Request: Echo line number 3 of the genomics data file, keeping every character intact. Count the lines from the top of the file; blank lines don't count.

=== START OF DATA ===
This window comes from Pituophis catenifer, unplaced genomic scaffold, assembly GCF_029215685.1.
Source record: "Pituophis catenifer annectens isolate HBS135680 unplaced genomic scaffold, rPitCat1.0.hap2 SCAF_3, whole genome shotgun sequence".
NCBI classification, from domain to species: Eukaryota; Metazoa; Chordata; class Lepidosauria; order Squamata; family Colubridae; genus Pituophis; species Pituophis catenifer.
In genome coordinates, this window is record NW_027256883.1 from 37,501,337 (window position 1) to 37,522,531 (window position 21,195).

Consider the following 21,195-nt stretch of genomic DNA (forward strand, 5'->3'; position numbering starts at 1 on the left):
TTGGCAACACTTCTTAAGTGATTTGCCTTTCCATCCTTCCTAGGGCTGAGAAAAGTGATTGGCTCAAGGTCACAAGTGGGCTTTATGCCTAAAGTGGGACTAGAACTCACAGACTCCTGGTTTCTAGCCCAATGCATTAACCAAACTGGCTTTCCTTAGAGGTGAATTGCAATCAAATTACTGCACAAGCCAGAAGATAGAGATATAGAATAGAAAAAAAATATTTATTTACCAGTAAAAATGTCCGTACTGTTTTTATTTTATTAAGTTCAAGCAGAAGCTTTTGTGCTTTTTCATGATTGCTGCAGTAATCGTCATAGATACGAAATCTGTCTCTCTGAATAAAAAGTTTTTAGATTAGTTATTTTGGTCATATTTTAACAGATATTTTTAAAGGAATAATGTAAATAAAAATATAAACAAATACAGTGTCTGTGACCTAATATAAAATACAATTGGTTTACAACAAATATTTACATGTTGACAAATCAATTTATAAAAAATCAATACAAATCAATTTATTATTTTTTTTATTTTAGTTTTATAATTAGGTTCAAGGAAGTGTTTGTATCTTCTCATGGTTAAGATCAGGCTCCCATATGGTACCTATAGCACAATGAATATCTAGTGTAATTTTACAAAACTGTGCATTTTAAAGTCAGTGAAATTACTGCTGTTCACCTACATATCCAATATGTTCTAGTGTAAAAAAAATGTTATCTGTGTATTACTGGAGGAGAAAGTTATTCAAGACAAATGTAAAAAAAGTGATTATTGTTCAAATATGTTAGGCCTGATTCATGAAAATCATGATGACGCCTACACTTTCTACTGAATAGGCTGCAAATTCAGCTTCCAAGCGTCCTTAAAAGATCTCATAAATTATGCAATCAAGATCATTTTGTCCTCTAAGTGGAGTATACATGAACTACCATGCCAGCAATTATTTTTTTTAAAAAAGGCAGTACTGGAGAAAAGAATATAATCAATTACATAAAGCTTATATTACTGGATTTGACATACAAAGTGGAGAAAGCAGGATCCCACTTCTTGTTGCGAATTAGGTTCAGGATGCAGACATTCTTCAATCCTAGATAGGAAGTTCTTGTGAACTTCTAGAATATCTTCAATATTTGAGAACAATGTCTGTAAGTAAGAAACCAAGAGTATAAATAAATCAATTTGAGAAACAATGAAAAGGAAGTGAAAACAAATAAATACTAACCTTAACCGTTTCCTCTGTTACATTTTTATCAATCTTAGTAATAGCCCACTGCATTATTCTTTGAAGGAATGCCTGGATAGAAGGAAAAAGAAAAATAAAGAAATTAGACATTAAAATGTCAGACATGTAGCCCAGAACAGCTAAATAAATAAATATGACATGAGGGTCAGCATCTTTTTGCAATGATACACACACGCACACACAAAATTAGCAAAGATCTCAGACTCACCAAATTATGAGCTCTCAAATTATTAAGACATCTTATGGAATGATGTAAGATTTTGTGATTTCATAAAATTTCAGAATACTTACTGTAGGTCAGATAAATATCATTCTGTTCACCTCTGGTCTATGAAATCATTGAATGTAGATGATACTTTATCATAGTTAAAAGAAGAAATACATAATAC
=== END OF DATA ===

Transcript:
NCBI classification, from domain to species: Eukaryota; Metazoa; Chordata; class Lepidosauria; order Squamata; family Colubridae; genus Pituophis; species Pituophis catenifer.